Florence Nightingale championed care for the poor, but people on the margins still face unique health struggles – this much is clear as the world tries to navigate the COVID-19 pandemic.
Kendra Schneller knows this too. She’s a modern-day Florence, caring for those with homelessness, addiction and asylum struggles as part of Guy’s and St Thomas’ health inclusion team.
The specialist nurse told The Big Issue that Nightingale’s legacy can be seen “everywhere”, even now.
“As the nursing profession advances, we are now able to do many more things than they were able to back in the days of Florence, or even the 1960s and ’70s, but I think it’s really important to remember the compassion and care we can give to our patients,” she said.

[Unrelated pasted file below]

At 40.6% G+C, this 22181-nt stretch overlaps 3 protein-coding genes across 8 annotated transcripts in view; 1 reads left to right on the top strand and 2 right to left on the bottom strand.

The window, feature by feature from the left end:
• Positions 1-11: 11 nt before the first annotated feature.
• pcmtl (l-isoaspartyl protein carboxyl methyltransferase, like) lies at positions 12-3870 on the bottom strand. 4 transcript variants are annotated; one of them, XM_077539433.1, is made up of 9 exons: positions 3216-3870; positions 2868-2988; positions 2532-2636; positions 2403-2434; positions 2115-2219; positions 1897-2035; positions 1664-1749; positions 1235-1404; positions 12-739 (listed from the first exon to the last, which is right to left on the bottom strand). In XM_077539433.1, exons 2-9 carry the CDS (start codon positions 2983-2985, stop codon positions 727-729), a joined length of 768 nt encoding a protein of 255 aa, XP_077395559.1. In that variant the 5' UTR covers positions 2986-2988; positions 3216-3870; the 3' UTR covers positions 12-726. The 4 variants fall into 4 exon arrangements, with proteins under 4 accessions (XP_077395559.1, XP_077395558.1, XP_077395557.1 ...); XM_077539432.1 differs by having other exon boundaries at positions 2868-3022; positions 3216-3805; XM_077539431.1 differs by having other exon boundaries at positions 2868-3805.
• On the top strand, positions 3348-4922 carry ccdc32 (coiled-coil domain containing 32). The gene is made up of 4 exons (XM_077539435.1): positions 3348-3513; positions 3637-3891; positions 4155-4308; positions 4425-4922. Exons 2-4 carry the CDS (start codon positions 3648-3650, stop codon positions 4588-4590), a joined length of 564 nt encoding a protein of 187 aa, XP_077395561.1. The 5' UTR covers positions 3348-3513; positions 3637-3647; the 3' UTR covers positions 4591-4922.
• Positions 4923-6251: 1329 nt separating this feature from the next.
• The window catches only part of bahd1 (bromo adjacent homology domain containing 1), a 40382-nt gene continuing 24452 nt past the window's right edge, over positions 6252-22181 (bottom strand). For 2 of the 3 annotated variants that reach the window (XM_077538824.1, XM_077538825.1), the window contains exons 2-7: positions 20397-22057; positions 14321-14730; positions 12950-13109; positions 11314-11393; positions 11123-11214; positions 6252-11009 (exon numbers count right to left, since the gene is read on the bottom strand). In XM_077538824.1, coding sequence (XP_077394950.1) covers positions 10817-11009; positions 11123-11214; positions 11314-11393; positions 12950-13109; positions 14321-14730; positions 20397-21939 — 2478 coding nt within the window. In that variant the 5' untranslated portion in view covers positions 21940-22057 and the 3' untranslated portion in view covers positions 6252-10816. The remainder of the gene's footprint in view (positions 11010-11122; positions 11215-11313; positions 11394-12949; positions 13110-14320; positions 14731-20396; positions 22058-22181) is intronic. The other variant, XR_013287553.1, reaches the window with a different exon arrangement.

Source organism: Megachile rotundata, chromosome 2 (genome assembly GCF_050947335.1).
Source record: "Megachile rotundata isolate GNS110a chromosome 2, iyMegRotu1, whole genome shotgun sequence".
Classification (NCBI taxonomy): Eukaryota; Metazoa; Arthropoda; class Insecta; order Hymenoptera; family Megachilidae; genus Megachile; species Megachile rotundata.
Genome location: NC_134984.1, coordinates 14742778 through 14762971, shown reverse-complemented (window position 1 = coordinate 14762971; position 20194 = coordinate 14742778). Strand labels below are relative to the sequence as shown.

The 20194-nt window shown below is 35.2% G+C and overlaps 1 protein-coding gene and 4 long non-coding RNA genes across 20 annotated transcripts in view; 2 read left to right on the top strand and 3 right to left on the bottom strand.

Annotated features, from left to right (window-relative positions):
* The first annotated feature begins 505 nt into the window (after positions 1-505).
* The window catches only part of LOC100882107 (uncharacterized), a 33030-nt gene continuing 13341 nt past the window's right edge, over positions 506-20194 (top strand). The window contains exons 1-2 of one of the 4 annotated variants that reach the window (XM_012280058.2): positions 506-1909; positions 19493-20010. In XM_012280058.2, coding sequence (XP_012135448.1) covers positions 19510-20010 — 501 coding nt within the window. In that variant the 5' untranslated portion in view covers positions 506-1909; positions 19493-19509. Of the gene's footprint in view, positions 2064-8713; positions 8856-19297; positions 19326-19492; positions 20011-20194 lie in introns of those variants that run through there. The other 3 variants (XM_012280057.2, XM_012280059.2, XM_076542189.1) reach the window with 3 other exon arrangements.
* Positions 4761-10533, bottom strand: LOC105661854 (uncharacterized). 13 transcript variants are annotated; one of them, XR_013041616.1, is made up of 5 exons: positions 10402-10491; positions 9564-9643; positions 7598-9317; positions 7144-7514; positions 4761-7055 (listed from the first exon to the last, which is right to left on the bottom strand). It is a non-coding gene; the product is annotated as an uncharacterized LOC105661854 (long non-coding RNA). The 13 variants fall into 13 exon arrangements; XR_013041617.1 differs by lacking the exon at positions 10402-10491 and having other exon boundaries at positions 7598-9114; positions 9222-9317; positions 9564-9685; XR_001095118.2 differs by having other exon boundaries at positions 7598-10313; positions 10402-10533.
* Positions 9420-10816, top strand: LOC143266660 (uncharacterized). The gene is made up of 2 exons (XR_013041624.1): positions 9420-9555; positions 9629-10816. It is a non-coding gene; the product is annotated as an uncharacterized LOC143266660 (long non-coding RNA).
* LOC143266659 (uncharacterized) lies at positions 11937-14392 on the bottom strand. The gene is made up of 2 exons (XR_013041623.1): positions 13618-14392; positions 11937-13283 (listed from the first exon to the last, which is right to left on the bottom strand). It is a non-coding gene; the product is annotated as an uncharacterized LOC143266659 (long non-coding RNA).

“It’s not all about the bells and the whistles, it is sometimes about those simple things – being there for somebody, helping take their mind off things. Care, empathy and compassion can help people to feel better in themselves in their times of need. That’s what I take from Florence.”
Nightingale looked out for people overlooked by wider society. There are concerns our health care system won’t do that – what can we look out for?